Dedan Bruner, president of the D.C. chapter of Concerned Black Men, a local mentoring group. (Kem West/Kem West)
Columnist

When the D.C. chapter of Concerned Black Men was founded in 1982, membership in the mentoring group quickly grew to dozens and then to hundreds. The roster included Eric H. Holder Jr., then a D.C. Superior Court judge who went on to become the nation's first black U.S. attorney general, and Broderick Johnson, then a congressional legislative counsel who became an assistant to President Barack Obama.

"We wanted to provide black boys with role models and positive examples," said Donald Temple, a D.C. lawyer who founded the group and became its first president.

Now, in its 35th year and with an anniversary celebration planned for January, membership is down. Way down — to 15 men.

The group's highly touted reading and mentoring programs have been sharply reduced. Hundreds of boys, many from single-parent households, had joined. Now, only 15 boys are enrolled.

Two of the organization's signature events — the Martin Luther King Jr. oratory contest and the African American History Bee — were canceled last year. Not enough men to organize it. The International Awareness Program, which takes kids on trips abroad, has been curtailed for lack of money and chaperons.

"With fewer people doing more work, there's a lot of burnout," said Dedan Bruner, a 41-year-old lawyer and the group's president. "We had a treasurer that was in place for over a decade because nobody wanted to step up. Nobody wants a lifetime appointment as treasurer."

The first chapter was founded in Philadelphia 40 years ago, the brainchild of Temple's brother, who was a city police officer, and a friend who was a city firefighter. The group put emphasis on developing reading skills and self-development programs that taught boys how to dress professionally and speak effectively.

Other chapters followed, including groups in Prince George's and Charles counties in Maryland.

Reginald Broddie, president and chief executive of Concerned Black Men of America, said the struggle to increase membership and bring in younger members has been "across the board."

"At one point, we had more than 70 chapters," Broddie said. Now there are only 14.

The Prince George's chapter has 39 members, with the average age of 55, he said. The Charles County chapter has 15 members and the average age is above 60.

When he took over as president of the national organization 15 months ago, CBM's chapters had a combined membership of 350, Broddie said. Since then, the organization has changed the membership rules. Now, anyone can sign up for a "national membership," and those new members will eventually be deployed to local chapters.

The result has been an increase in membership to 2,414, he said. But the three chapters in the Washington area have not seen the fruits of those efforts.

The D.C. chapter had always been one of most highly touted.

The membership was a diverse mix of white and blue-collar men , young and elderly, wealthy and those of modest means. During the 1980s and early '90s, when homicides and crack cocaine were ravaging many black neighborhoods, hundreds of youngsters were finding safe haven and guidance in Concerned Black Men.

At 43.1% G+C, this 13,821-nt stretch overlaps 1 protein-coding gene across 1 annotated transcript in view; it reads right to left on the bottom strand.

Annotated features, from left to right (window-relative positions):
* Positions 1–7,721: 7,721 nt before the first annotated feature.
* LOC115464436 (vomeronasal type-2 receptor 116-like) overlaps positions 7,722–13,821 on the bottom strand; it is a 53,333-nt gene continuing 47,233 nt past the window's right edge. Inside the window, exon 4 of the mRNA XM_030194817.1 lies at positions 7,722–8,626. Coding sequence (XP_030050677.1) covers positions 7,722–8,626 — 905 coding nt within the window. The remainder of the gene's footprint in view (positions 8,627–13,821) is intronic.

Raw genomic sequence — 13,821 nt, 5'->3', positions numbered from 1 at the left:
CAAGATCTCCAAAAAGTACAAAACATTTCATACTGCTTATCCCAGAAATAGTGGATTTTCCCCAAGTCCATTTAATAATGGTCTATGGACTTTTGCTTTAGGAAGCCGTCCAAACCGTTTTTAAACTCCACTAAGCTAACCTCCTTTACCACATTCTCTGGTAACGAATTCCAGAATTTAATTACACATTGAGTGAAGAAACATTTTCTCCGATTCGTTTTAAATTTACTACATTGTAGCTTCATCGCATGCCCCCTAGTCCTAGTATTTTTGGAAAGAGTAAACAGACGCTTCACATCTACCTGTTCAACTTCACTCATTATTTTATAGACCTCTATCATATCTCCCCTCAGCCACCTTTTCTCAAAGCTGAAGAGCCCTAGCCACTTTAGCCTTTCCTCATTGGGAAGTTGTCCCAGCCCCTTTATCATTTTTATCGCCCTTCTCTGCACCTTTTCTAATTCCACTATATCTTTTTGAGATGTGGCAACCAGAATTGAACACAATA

"Few of the boys we mentor have a safe place to work out problems they may be having, say with girls at school, or talk about how they perceive their future," said Bruner, an employment attorney who has been a member of the organization for seven years. "They want to talk about the news and how to think critically about what is going on."

The program caters to boys ages 9 to 15. They meet for workshops on the first and third Saturdays of each month. The sessions last five hours and usually involve reading and discussion groups. They also take trips throughout the city.

"Last year the boys bought food and prepared bag lunches," Bruner recalled. "Rather than just feeding themselves, they took the lunches to a homeless shelter and distributed them. Even guys who can be hard to reach sometimes, hard to get through to, they really step it up when it's time to serve others."

Bruner attributed the membership decline in part to the people moving out of the area — mostly college students who left after graduating and military personnel who were transferredto other posts.

He added: "I think the definition of activism has changed and not perceived as rolling up your sleeves and getting involved in neighborhoods. It involves Twitter and social media. Not in a bad way, but it's moved online and deals mostly with isolated events — a march for this or that. It's not necessarily about investing in the lives of young people."

As for Holder and Johnson, Bruner said they are still members. "They fall into the group that writes the checks," he said. "We need that. But we also need more boots on the ground."

One group trying to fill in the gap for Concerned Black Men are black women.

"Women have always expressed an interest in our mission," Bruner said. "So, about three years ago, we began to welcome them as volunteers. Now women are serving in vital roles on all of our committees."

Still, he is hopeful he can find a new generation of men to step up. After two years as president, Bruner was ready to step down and last year he decided not to seek reelection. But he still ended up as president.

Nobody else wanted the job.

To read previous columns, go to washingtonpost.com/milloy.